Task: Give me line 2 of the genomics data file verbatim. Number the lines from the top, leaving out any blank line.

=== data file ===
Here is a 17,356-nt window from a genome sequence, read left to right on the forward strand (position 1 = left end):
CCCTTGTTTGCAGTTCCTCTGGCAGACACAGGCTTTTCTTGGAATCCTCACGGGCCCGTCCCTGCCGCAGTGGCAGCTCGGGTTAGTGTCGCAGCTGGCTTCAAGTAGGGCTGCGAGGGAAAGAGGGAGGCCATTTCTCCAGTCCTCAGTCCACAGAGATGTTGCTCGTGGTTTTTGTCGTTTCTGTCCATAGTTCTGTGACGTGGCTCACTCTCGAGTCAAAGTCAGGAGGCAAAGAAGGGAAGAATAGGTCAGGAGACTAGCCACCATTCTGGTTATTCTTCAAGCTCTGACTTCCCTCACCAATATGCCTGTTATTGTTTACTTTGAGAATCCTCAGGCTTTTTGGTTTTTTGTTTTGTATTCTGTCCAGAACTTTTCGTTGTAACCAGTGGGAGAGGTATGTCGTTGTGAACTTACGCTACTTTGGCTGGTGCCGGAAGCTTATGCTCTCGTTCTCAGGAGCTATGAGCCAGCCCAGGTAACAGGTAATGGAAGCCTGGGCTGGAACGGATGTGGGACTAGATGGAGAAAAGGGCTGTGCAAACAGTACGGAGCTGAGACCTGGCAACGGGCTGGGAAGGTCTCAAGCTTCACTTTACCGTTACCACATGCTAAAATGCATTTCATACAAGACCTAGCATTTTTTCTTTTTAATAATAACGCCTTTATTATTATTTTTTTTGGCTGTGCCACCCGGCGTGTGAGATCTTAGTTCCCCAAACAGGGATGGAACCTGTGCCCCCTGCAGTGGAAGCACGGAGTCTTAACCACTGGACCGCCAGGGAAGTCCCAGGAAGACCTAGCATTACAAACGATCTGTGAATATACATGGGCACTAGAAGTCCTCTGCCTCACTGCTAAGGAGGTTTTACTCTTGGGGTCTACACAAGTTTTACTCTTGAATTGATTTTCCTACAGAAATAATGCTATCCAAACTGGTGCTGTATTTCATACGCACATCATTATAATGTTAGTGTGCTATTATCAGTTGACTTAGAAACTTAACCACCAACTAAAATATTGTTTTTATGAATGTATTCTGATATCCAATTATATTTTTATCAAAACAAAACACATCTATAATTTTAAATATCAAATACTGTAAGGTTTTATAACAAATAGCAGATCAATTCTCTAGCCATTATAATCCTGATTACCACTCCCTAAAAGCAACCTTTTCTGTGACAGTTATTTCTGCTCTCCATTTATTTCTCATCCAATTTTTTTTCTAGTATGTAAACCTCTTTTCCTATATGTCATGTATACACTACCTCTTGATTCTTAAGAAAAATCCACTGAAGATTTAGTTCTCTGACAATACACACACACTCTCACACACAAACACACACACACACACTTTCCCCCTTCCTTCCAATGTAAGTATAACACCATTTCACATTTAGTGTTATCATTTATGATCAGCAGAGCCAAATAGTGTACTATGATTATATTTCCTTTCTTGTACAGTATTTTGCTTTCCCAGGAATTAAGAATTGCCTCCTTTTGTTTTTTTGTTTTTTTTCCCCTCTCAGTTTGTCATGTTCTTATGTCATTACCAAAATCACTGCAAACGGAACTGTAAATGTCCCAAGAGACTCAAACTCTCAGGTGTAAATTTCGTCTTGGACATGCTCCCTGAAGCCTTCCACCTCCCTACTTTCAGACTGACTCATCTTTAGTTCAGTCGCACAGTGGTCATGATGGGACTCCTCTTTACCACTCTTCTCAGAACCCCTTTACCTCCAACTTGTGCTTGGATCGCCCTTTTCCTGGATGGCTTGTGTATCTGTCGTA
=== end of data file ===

CCCTTGTTTGCAGTTCCTCTGGCAGACACAGGCTTTTCTTGGAATCCTCACGGGCCCGTCCCTGCCGCAGTGGCAGCTCGGGTTAGTGTCGCAGCTGGCTTCAAGTAGGGCTGCGAGGGAAAGAGGGAGGCCATTTCTCCAGTCCTCAGTCCACAGAGATGTTGCTCGTGGTTTTTGTCGTTTCTGTCCATAGTTCTGTGACGTGGCTCACTCTCGAGTCAAAGTCAGGAGGCAAAGAAGGGAAGAATAGGTCAGGAGACTAGCCACCATTCTGGTTATTCTTCAAGCTCTGACTTCCCTCACCAATATGCCTGTTATTGTTTACTTTGAGAATCCTCAGGCTTTTTGGTTTTTTGTTTTGTATTCTGTCCAGAACTTTTCGTTGTAACCAGTGGGAGAGGTATGTCGTTGTGAACTTACGCTACTTTGGCTGGTGCCGGAAGCTTATGCTCTCGTTCTCAGGAGCTATGAGCCAGCCCAGGTAACAGGTAATGGAAGCCTGGGCTGGAACGGATGTGGGACTAGATGGAGAAAAGGGCTGTGCAAACAGTACGGAGCTGAGACCTGGCAACGGGCTGGGAAGGTCTCAAGCTTCACTTTACCGTTACCACATGCTAAAATGCATTTCATACAAGACCTAGCATTTTTTCTTTTTAATAATAACGCCTTTATTATTATTTTTTTTGGCTGTGCCACCCGGCGTGTGAGATCTTAGTTCCCCAAACAGGGATGGAACCTGTGCCCCCTGCAGTGGAAGCACGGAGTCTTAACCACTGGACCGCCAGGGAAGTCCCAGGAAGACCTAGCATTACAAACGATCTGTGAATATACATGGGCACTAGAAGTCCTCTGCCTCACTGCTAAGGAGGTTTTACTCTTGGGGTCTACACAAGTTTTACTCTTGAATTGATTTTCCTACAGAAATAATGCTATCCAAACTGGTGCTGTATTTCATACGCACATCATTATAATGTTAGTGTGCTATTATCAGTTGACTTAGAAACTTAACCACCAACTAAAATATTGTTTTTATGAATGTATTCTGATATCCAATTATATTTTTATCAAAACAAAACACATCTATAATTTTAAATATCAAATACTGTAAGGTTTTATAACAAATAGCAGATCAATTCTCTAGCCATTATAATCCTGATTACCACTCCCTAAAAGCAACCTTTTCTGTGACAGTTATTTCTGCTCTCCATTTATTTCTCATCCAATTTTTTTTCTAGTATGTAAACCTCTTTTCCTATATGTCATGTATACACTACCTCTTGATTCTTAAGAAAAATCCACTGAAGATTTAGTTCTCTGACAATACACACACACTCTCACACACAAACACACACACACACACTTTCCCCCTTCCTTCCAATGTAAGTATAACACCATTTCACATTTAGTGTTATCATTTATGATCAGCAGAGCCAAATAGTGTACTATGATTATATTTCCTTTCTTGTACAGTATTTTGCTTTCCCAGGAATTAAGAATTGCCTCCTTTTGTTTTTTTGTTTTTTTTCCCCTCTCAGTTTGTCATGTTCTTATGTCATTACCAAAATCACTGCAAACGGAACTGTAAATGTCCCAAGAGACTCAAACTCTCAGGTGTAAATTTCGTCTTGGACATGCTCCCTGAAGCCTTCCACCTCCCTACTTTCAGACTGACTCATCTTTAGTTCAGTCGCACAGTGGTCATGATGGGACTCCTCTTTACCACTCTTCTCAGAACCCCTTTACCTCCAACTTGTGCTTGGATCGCCCTTTTCCTGGATGGCTTGTGTATCTGTCGTA